Golly, you don’t need tpyos (which you misspelled, btw) to make you feel smart. All you need is that magnificent brain of yours, oh splendiferous one.

    (is my check in the mail?)

  5. says

    On Friday, 15 August, I get up bright and early in Edinburgh and catch a train to Heathrow, hopefully getting there in time for a 6pm flight home.

  6. redwood says

    I thoroughly enjoyed the Philip Pullman speech–his idea of letting ideas, poems, art, whatever float around young people to grasp or not was wonderful. We so often treasure “found” art better than prescribed art.
    My daughter visited me on Saturday. She’s an exchange student in Birmingham and trained over for the day. She likes Harry Potter so we took in the tour, which was led by an Oxford grad student. The tour was a bit of a bust, but the student stopped outside the Examination Schools and mentioned the WHC, at which point I showed her my badge. She then asked me, “What is a Humanist anyway?” and I got to explain to my fellow tour members. Thank goodness for the earlier slide show put together by the British Humanist Association! She then said, “Well, that makes sense.”
    I did enjoy standing next to you that evening (after seeing my daughter off on the train) while listening to delegates from the Philippines and Nigeria talk about their countries, PZ. Like here on Pharyngula, I tend to listen/lurk more than I comment.
    And I skipped the 8:00 Sunday Assembly too.

  7. graham says

    Heading states: Instruments of Torture. Photo shows BHA Choir. Hopefully that’s merely co-incidental?!

  8. Rumtopf says

    Oh gads Louis, you were channeling Tom Martin for a moment there.

    And hope you enjoy the rain today, PZ. Wish I could come hang out :c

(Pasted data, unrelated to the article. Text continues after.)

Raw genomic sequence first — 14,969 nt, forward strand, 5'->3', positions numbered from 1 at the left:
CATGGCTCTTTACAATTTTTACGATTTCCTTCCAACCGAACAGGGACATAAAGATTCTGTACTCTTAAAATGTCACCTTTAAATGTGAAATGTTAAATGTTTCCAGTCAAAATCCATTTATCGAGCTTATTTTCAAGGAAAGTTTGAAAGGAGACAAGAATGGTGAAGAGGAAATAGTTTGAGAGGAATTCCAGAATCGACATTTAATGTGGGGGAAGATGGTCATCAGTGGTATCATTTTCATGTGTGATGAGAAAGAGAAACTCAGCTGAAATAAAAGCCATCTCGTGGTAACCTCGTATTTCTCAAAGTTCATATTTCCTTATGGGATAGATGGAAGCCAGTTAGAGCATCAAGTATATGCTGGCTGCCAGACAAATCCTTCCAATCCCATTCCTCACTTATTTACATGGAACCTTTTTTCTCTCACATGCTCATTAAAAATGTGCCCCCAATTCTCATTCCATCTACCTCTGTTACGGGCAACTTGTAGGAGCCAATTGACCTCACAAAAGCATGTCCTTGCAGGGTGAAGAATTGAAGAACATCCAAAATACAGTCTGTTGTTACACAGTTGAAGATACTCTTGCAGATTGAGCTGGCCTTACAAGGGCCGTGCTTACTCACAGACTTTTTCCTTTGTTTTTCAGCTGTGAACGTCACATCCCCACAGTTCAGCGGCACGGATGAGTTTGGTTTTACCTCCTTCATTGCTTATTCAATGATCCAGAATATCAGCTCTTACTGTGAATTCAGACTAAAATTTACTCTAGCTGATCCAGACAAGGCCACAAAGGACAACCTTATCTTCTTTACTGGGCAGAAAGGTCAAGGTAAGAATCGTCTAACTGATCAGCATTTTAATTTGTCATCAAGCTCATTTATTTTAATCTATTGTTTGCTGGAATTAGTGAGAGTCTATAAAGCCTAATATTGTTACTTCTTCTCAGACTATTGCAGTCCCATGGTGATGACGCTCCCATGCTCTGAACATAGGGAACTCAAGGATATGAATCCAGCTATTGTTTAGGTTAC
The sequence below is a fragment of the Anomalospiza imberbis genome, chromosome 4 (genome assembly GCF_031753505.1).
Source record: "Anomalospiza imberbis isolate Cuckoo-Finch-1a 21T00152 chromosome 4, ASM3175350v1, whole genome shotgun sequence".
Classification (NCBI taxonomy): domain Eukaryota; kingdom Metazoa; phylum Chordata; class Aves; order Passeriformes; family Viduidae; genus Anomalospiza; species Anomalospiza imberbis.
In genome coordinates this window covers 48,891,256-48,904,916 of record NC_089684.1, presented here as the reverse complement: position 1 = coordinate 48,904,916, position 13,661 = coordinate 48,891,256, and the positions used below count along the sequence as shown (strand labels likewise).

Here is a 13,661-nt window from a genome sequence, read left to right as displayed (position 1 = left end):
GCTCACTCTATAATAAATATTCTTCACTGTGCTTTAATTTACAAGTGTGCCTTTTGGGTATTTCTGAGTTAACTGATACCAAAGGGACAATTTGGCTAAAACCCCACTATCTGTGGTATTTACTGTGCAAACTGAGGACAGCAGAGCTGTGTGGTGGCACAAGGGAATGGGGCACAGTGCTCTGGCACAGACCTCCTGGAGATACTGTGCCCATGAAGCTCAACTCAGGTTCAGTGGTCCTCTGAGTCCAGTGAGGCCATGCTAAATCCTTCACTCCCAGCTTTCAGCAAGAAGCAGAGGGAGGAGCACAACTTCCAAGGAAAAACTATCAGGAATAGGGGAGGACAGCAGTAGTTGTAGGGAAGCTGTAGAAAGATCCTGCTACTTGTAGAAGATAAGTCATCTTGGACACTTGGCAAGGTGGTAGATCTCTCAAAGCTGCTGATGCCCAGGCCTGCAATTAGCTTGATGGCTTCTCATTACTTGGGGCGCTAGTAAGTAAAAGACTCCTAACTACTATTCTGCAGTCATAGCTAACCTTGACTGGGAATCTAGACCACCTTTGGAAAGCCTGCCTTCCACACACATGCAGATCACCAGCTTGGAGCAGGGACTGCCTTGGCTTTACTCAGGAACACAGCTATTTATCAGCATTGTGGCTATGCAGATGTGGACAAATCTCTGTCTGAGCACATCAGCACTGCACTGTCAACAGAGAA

9. williamquinn says

    Aldous Huxley, who was of course very familiar with such seating arrangements, had one of his characters develop pants with inflatable seat cushions sewn in, just for such occasions. (In “Antic Hay,” was it?)

  10. says

    Today, I arrived at the Sheldonian extra early so I could get a seat on the main floor — on folding chairs, which are immensely more comfortable than the benches.

  11. Louis says

    In no particular order:

    Tony: the money has been transferred to the usual account. It was sent via one of my Columbian chums who runs some sort of pharmaceutical endeavour I understand, calls it a cartel, anyway, I’m sure the FBI will be massively uninterested in the few million merely waiting for another transfer out again.

    Rumtopf: I have no idea to whom you refer… {flutters eyelashes innocently}

    PZ: Ah. Unfortunate. Or fortunate I guess depending on your perspective! The timings won’t work in favour of a spot of lunch/dinner if you were amenable. I have a holiday with my wife and son this week which means I couldn’t even get to Hebden Bridge, something I’ve wanted to do for a while.


  12. David Chapman says

    Rumtopf @12

    Anne Bonney fan, Rumtopf? Me too. :)

    PZ Myers:

    Islam is very complicated, did you know that?

    It would be, wouldn’t it.

  13. Douglas Allenby says

    If you can’t get a cushy floor seat, the windows up top are very good. You still have a good view, and they’re spacious padded.

  14. Al Dente says

    Matt G @19

    Air horns?

    Looking at the picture in the OP, I see a whole group of air horns on the balcony.

  15. Daz365365 . says

    You should have been at the Sheldonian a couple of years ago for the Craig vs Dawkins debate, I believe there was a spare chair ;)